I have never met a client that did not have a budget. So the goal of delivering a building for an estimated cost can be challenging. I have found that competitive bidding between general contractors to be less satisfactory for our clients than other delivery systems. In competitive bidding (often used for public buildings), the architect must coordinate a complicated set of construction drawings with a book of material and installation specifications. General contractors then submit private bids based on those documents, from which an apparent low bidder is identified. A contract is then drawn up between the owner and contractor for construction. Any deviation from the bid documents may result in requests for information from the contractor, field orders from the architect, and change orders from the contractor which add to the bottom line. This method often puts the contractor and architect in adversarial roles. This is not fun for anyone, and more importantly, it does not necessarily deliver a better or cheaper building.
Our experience has shown that the negotiated bid is a better alternative. The general contractor is selected by the client, usually before we finish our drawings. He presents the client with an open spread sheet of all costs. If a line item (carpeting for example) seems too high, alternative materials or suppliers can be negotiated. Sometimes this review requires the architect to revise drawings to lower square feet or simplify a construction detail. In this way, everyone is working together as a team to solve problems before and during construction.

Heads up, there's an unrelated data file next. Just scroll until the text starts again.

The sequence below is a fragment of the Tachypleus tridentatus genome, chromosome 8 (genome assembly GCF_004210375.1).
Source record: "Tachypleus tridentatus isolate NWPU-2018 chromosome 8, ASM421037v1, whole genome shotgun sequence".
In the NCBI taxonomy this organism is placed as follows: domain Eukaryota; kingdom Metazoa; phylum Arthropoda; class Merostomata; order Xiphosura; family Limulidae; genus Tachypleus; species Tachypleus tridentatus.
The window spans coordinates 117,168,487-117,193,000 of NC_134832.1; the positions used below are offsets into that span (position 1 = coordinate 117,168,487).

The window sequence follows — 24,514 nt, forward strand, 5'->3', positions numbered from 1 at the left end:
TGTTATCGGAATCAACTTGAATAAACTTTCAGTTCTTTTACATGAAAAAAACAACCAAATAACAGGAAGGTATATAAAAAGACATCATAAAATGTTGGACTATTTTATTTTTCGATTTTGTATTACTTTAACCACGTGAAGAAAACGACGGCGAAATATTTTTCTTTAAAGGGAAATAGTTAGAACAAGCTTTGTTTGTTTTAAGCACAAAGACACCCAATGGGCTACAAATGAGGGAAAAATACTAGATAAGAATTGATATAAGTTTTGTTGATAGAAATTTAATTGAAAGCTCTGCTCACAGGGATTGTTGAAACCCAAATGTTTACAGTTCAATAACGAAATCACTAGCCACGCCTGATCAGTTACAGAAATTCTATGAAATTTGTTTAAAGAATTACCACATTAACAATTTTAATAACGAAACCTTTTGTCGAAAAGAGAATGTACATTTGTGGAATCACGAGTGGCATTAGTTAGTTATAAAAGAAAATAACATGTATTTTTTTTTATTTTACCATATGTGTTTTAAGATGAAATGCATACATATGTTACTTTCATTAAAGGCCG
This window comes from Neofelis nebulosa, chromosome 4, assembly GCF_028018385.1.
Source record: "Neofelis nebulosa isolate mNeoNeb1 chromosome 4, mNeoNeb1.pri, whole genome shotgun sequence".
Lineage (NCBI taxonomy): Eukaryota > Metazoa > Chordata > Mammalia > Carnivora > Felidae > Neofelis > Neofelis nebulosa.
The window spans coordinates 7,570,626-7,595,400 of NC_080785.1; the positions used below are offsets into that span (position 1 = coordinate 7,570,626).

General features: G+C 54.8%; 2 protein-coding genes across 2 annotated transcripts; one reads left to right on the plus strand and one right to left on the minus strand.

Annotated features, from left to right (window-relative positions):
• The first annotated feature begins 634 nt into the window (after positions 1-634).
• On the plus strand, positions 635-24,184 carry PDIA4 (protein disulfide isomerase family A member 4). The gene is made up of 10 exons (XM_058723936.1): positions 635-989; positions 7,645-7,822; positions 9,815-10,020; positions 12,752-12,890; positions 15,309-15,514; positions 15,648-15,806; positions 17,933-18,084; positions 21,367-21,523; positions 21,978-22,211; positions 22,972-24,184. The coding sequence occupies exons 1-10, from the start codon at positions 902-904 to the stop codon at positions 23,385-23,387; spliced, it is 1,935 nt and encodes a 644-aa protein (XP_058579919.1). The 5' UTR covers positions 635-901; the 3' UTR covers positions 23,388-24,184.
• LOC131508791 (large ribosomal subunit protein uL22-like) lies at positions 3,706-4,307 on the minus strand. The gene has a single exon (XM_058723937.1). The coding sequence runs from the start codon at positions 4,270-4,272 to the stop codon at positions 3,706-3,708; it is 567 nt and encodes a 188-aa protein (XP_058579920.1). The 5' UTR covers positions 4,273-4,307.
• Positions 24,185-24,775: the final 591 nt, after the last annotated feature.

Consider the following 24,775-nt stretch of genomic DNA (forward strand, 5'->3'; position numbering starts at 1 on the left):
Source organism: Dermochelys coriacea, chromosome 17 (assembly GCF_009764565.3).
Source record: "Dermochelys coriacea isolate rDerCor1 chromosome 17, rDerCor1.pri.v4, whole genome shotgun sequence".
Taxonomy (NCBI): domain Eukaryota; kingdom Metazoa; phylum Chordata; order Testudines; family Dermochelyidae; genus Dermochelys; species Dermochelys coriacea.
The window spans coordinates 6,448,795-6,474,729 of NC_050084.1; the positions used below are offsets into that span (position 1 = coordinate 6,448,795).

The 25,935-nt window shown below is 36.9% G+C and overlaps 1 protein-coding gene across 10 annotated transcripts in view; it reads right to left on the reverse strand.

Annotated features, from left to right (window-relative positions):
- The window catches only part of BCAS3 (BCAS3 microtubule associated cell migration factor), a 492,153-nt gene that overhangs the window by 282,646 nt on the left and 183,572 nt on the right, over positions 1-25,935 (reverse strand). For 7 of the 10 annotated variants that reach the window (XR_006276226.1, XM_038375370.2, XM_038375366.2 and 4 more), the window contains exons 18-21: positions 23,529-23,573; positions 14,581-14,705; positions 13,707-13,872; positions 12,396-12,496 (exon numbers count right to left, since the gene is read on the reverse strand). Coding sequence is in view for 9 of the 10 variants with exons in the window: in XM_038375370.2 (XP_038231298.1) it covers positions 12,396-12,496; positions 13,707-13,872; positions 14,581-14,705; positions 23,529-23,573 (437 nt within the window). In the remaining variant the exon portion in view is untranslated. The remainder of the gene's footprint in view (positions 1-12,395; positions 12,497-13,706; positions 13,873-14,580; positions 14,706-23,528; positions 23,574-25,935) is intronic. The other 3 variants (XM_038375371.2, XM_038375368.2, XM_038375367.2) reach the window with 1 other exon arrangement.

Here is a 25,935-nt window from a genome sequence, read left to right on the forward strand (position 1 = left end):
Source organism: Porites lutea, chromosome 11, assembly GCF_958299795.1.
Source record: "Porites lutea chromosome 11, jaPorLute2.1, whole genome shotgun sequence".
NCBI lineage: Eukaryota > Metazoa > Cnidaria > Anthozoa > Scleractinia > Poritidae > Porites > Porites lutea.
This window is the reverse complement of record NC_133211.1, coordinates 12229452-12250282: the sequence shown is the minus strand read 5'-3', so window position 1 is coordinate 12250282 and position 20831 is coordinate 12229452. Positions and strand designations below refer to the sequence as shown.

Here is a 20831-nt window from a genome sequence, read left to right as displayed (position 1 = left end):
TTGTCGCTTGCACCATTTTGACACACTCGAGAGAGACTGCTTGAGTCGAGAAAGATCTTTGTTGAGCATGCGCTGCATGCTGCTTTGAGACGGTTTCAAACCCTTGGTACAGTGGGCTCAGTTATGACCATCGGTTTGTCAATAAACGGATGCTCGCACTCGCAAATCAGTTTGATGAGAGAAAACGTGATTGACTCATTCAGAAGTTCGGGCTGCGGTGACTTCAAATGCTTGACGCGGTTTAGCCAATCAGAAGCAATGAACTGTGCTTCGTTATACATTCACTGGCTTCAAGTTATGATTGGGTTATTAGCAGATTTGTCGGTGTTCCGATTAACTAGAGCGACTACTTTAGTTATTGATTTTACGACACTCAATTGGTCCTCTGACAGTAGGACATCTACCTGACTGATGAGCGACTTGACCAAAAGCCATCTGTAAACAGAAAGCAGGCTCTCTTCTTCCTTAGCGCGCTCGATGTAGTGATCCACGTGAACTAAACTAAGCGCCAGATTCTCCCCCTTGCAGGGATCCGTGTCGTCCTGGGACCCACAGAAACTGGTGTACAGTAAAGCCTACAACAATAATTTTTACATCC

TJC has published a new article on our website, Competitive Bidding vs. Negotiation, which provides a detailed examination of project delivery options. For a comprehensive analysis you can view our copy of The Handbook on Project Delivery by AIA California Council at our office or purchase a copy at California AIA’s website.